Today the 7th International Congress of Belarusian Studies kicked off in Warsaw, this time in cooperation with Collegium Civitas. Previous conferences took place in Kaunas, Lithuania. The Congress remains one of the rare opportunities for academics working on Belarus to meet up and discuss their research.
I am excited about my tomorrow’s presentation on the social capital formation in the village of Alšany, south-west Belarus. I have already prepared my powerpoint slides.
Catholic procession in Minsk, Source: Radio Liberty
Inspired by the report on religious restrictions that the Pew Research Centre released in April, I have written an article about the situation in Belarus. The article looks at how the authorities struggle to reconcile the religious diversity with the right to equality of religions.
Last month, the Pew Research Centre released its Global Restrictions on Religion report, which gauges barriers imposed by governments as well as social hostilities towards religious organisations. Out of the nearly 200 countries studied, Belarus ranked among the ‘high-risk’ group when it comes to religious restrictions.
Speakers of my panel “Social and political movements”
Last Saturday I attended the 2nd conference “Belarusian Studies in the 21st century” organised by the Ostrogorski Centre, SSEES (UCL) and the Francis Skaryna Library in London.
This time the event attracted around 20 scholars and researchers from the places including the UK, Finnland, Lithuania, Germany and Japan who discussed their work and around 40 guest attendants. A special lecture on Francis Skaryna’s edition of the Bible followed the conference.
This summer when I was doing my fieldwork, I explored a bit a Baptist church located in the sleeping area of Minsk. That was the biggest church I have seen so far. It was built in the 1990s, when Protestant communities did not face such building restrictions as they are in place today.
It was Saturday. I entered the church building. It looked quite impressive inside.
The Lutheran church in Hrodna, vul. Akademicka
“Hrodna is predominantly a Catholic city, maybe 78% per cent of people are Catholics here, there are a few Orthodox, and a few Pentecostals too”, I hear from a Hrodna-born young man, Siarhey.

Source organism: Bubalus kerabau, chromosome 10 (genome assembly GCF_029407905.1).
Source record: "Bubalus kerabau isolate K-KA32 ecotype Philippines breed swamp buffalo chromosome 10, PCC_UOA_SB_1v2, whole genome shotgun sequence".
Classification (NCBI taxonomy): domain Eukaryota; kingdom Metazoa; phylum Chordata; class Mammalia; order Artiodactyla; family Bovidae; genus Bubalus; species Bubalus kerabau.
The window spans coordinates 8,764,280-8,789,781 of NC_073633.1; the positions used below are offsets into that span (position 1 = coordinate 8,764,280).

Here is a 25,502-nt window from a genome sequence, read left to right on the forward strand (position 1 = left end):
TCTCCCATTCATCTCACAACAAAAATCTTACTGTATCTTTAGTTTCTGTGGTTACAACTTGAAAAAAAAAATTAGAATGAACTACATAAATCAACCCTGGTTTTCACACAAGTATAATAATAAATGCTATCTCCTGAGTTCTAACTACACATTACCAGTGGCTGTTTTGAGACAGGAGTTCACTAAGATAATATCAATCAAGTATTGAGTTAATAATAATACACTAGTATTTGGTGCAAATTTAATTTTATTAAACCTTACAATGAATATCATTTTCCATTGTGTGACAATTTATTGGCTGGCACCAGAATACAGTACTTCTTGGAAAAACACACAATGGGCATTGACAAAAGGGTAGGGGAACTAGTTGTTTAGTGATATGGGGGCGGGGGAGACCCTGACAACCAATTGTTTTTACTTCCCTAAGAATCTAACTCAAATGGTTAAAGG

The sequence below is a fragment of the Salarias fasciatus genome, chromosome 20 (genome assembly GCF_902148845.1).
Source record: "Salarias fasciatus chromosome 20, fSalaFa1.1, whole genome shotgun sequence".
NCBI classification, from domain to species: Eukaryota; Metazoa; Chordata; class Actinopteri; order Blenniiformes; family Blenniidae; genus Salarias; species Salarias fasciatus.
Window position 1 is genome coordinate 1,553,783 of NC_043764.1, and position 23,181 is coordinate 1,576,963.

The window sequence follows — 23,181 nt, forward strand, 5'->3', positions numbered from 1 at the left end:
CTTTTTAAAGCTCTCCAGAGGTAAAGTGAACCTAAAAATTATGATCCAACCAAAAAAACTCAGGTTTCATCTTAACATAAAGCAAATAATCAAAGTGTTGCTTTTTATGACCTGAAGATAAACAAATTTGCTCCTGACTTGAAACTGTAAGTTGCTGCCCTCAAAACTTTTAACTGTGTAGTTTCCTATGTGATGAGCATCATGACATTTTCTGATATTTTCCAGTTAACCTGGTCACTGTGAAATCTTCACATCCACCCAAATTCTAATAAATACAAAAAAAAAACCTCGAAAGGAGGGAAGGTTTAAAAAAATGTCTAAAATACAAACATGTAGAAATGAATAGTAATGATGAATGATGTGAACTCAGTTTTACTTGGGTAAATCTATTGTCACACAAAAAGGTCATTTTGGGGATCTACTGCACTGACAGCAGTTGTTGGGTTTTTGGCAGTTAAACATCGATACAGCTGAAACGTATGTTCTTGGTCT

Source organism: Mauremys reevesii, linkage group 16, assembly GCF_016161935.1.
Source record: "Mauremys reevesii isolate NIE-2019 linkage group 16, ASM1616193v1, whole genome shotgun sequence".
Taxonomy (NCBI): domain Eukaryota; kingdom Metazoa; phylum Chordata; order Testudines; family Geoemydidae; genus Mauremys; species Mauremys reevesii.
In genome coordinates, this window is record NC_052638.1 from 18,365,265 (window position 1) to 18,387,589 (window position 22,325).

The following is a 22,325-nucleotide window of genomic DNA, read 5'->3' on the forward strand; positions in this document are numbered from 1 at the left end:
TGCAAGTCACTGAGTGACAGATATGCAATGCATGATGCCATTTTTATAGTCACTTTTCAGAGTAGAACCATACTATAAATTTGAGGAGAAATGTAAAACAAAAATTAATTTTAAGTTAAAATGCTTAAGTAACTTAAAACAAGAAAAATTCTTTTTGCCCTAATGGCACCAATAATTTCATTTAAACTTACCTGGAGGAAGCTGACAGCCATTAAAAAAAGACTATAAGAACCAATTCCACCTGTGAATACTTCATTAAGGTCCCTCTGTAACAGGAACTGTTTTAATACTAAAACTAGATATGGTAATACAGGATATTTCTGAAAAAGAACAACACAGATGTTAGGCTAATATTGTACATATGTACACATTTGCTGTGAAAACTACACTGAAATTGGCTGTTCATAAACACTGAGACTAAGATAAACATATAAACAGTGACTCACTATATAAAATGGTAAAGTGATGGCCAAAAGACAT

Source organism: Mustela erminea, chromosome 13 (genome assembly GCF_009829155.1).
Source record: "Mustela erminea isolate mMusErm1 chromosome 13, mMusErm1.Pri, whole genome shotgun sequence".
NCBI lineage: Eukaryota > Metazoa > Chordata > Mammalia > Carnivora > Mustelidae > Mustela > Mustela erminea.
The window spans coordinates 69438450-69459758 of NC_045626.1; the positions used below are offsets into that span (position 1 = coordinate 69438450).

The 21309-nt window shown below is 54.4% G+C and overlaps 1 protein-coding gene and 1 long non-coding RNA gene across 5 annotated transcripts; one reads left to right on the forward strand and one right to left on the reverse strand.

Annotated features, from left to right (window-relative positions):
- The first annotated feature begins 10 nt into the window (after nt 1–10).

In the past Hrodna (Grodno) was very diverse religiously and that still remains. I managed to spot a few Catholic and Orthodox churches, a Lutheran kirche and a synagogue. “My great grandfather told me that in the past in Hrodna there were no Catholics, no Orthodox, and all attended the Protestant church”, Siarhey adds.
The writing on the shop display at the Minsk airport, “The native tongue”
So here I am in Belarus, a country with two official languages – Belarusian and Russian. The latter one remains, however, lingua franca. It is the language of almost all spheres of public life, including media, politics, and education. Belarusian remains largely marginalised.
I have written more about it here.
Yet, this linguistic complexity is interesting from my research point of view.
Why certain groups of people decide to express themselves in Belarusian, not in Russian? Why in Russian only? Why solely in Belarusian? Should I pay attention to those choices or are they rather random? Do they necessary carry a political meaning?
Unexpected religious revival in the post-Soviet space?
Collective prayer of Evangelical Christians in Minsk, 2007. Source: nn.by
In the 1990s, the former Soviet republics found themselves in completely new social realities. Interestingly, despite the decades of atheization, some sort of religious revival took place throughout the whole post-Soviet space.
Millions of Homo Sovieticus type were seeking God. There are different explanations for this phenomenon.